Crash from HeapLock

One of my routine work is investigating crash dumps collected by Windows Error Reporting service (also known as Winqual). This morning I found cabs are available for some of high volume buckets, I downloaded the first one, opened it in WinDbg, corrected symbols, and here is the stack after .ecxr and kb command:

0:019> kb
  *** Stack trace for last set context - .thread/.cxr resets it
ChildEBP RetAddr  Args to Child              
01a1ac80 74b76dee 01c70000 01a1ed04 62d54ab3 ntdll!RtlLockHeap+0x16
01a1ac8c 62d54ab3 01c70000 bfb3fcb0 01a1f050 KERNELBASE!HeapLock+0xe
01a1ed04 62d55239 01b42b71 00000200 01a1f064 MyModule!IsAddressOnHeap+0x83

Here is the pseudo code for MyModule!IsAddressOnHeap, it takes a parameter of void*, then walk through heaps in current process and returns whether the address might be coming from a heap.

BOOL IsAddressOnHeap(void* p) {
	HANDLE handles[4096];
	int heaps = GetProcessHeaps(sizeof(handles)/sizeof(HANDLE), handles);	
	if(heaps == 0)
		return FALSE;
	for(int i=0 ; i < heaps ; i++) {
		if (HeapLock(handles[i])) {
			__try {
				// use HeapWalk to determine whether the address is on heap
			__finally {
	return FALSE;

I already had a good guess about what went wrong, but let’s confirm it. First, let’s see how the execution was transferred from MyModule!IsAddressOnHeap to KERNELBASE!HeapLock:

0:019> ub 62d54ab3 
62d54a92 0f8447010000    je      MyModule!IsAddressOnHeap+0x1af (62d54bdf)
62d54a98 33db            xor     ebx,ebx
62d54a9a 895de4          mov     dword ptr [ebp-1Ch],ebx
62d54a9d 3bdf            cmp     ebx,edi
62d54a9f 0f8d34010000    jge     MyModule!IsAddressOnHeap+0x1a9 (62d54bd9)
62d54aa5 8b8c9da4bfffff  mov     ecx,dword ptr [ebp+ebx*4-405Ch]
62d54aac 51              push    ecx
62d54aad ff155ca0d662    call    dword ptr [MyModule!_imp__HeapLock (62d6a05c)]

The parameter passed to KERNELBASE!HeapLock was pushed to stack, which came from ecx, which in turn came from address at ebp+ebx*4-405Ch. Also we know that ebx is used as the index (variable i) and edi is used as the counter (variable heaps). We can get the value of registers from context record saved at the time of crash, but they might not be the same as they were in MyModule!IsAddressOnHeap considering there are two more functions (KERNELBASE!HeapLock+0xe and ntdll!RtlLockHeap+0x16) on the stack above MyModule!IsAddressOnHeap. Things gets simple in this case as these two functions didn’t run much (offsets are 0xe and 0x16), which means we can disassemble them from start to the offset to make sure ebx and edi were not changed (I did it and they were not changed). In case they were changed and since they are non-volatile registers, caller is responsible in preserving the old values (by pushing/pop them to/from stack) so they will still be retrievable. Since they are not changed in this case, let’s use the registers in crash context record to see what were in handles array:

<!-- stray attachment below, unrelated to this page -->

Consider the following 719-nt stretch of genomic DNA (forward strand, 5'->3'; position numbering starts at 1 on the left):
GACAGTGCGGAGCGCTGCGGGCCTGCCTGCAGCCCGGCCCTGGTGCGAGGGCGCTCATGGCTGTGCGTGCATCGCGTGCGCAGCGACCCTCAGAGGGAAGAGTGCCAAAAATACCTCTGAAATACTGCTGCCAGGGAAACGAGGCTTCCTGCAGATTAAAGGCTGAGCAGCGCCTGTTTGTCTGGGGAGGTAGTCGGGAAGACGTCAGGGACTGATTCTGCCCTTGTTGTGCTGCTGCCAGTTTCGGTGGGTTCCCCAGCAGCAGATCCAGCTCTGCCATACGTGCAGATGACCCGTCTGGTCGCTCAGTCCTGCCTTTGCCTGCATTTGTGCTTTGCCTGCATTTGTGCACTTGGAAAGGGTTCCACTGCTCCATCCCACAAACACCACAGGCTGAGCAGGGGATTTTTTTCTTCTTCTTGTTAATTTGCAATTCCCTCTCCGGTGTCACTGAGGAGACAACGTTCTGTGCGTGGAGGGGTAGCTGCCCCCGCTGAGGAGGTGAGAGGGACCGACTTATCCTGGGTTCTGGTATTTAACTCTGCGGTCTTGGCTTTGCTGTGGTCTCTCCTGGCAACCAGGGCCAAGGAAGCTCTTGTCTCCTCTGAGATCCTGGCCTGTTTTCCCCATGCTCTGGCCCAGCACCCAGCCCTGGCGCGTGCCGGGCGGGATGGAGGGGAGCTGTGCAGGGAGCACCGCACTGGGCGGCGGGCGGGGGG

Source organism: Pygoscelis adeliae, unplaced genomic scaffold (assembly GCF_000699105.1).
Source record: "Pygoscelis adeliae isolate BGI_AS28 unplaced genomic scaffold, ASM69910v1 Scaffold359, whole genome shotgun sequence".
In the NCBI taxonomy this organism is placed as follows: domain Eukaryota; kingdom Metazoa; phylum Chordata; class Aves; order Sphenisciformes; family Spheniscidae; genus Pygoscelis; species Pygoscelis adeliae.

0:019> .ecxr
eax=3b94b284 ebx=00000004 ecx=01c70000 edx=00000000 esi=01c70000 edi=00000005
eip=77481641 esp=01a1ac54 ebp=01a1ac80 iopl=0         nv up ei pl nz na pe nc
cs=001b  ss=0023  ds=0023  es=0023  fs=003b  gs=0000             efl=00010206
77481641 f7464400000001  test    dword ptr [esi+44h],1000000h ds:0023:01c70044=????????

* 01a1ed04 is ChildEBP of MyModule!IsAddressOnHeap from kb command, the output is in sync with first arg from kb
0:019> dd 01a1ed04+4*4-405c l1
01a1acb8  01c70000

* edi has value of 5, dump first 5 elements in array heaps
0:019> dd 01a1ed04-405c l5
01a1aca8  006d0000 004b0000 00690000 01a80000
01a1acb8  01c70000

Now we know what were in array heaps. Let’s take a look at the heaps in PEB:

0:019> dt _PEB @$peb
   +0x088 NumberOfHeaps    : 4
   +0x08c MaximumNumberOfHeaps : 0x10
   +0x090 ProcessHeaps     : 0x7754d3a0  -> 0x006d0000 Void
0:019> dd 0x7754d3a0 l4
7754d3a0  006d0000 004b0000 00690000 01a80000

So there were 4 heaps reported from PEB, while our array had 5, the first 4 were same as in PEB, the fifth one was not in PEB heaps and wasn’t in a committed page:

0:019> !address 01c70000
Usage:                  Free
Base Address:           01b48000
End Address:            5ffd0000
Region Size:            5e488000
State:                  00010000	MEM_FREE
Protect:                00000001	PAGE_NOACCESS
Type:                   <info not present at the target>

So it looks like by the time function MyModule!IsAddressOnHeap walked to the last heap, it had been destroyed and memory had been freed. We need to put HeapLock into another SEH block to catch the access violation, existing block cannot be reused as it sole purpose is to use the __finally block to unlock the heap (if it was locked successfully).

I wrote a simple test application and validated the theory: after calling HeapDestroy on a heap, calling HeapLock with same heap handle will cause access violation. HeapValidate can be used to check if the heap was valid (even with a handle that has been used with HeapDestroy), I though of calling it before HeapLock, but ditched the idea quickly due to the potential racing condition that HeapDestroy could called in-between.


Posted on May 27, 2013, in debug. Bookmark the permalink. Leave a comment.

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